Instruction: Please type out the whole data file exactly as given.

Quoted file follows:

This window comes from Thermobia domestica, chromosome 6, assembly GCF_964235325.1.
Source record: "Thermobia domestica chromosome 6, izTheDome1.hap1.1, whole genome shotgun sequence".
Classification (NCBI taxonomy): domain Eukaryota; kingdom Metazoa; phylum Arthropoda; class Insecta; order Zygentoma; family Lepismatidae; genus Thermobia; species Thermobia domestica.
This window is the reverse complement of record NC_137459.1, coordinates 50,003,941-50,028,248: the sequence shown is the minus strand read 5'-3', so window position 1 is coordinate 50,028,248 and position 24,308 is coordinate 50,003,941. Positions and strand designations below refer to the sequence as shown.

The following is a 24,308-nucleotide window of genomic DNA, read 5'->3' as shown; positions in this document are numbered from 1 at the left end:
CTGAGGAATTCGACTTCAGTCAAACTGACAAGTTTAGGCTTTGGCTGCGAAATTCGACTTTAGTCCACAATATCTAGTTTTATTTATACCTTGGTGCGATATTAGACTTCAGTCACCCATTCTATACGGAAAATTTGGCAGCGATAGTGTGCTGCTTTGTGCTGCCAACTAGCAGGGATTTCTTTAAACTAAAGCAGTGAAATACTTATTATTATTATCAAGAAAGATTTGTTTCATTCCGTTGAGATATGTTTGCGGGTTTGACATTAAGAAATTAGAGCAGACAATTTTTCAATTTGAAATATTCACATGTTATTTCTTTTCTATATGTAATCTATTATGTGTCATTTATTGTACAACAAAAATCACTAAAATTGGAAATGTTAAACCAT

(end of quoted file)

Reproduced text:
This window comes from Thermobia domestica, chromosome 6, assembly GCF_964235325.1.
Source record: "Thermobia domestica chromosome 6, izTheDome1.hap1.1, whole genome shotgun sequence".
Classification (NCBI taxonomy): domain Eukaryota; kingdom Metazoa; phylum Arthropoda; class Insecta; order Zygentoma; family Lepismatidae; genus Thermobia; species Thermobia domestica.
This window is the reverse complement of record NC_137459.1, coordinates 50,003,941-50,028,248: the sequence shown is the minus strand read 5'-3', so window position 1 is coordinate 50,028,248 and position 24,308 is coordinate 50,003,941. Positions and strand designations below refer to the sequence as shown.

The following is a 24,308-nucleotide window of genomic DNA, read 5'->3' as shown; positions in this document are numbered from 1 at the left end:
CTGAGGAATTCGACTTCAGTCAAACTGACAAGTTTAGGCTTTGGCTGCGAAATTCGACTTTAGTCCACAATATCTAGTTTTATTTATACCTTGGTGCGATATTAGACTTCAGTCACCCATTCTATACGGAAAATTTGGCAGCGATAGTGTGCTGCTTTGTGCTGCCAACTAGCAGGGATTTCTTTAAACTAAAGCAGTGAAATACTTATTATTATTATCAAGAAAGATTTGTTTCATTCCGTTGAGATATGTTTGCGGGTTTGACATTAAGAAATTAGAGCAGACAATTTTTCAATTTGAAATATTCACATGTTATTTCTTTTCTATATGTAATCTATTATGTGTCATTTATTGTACAACAAAAATCACTAAAATTGGAAATGTTAAACCAT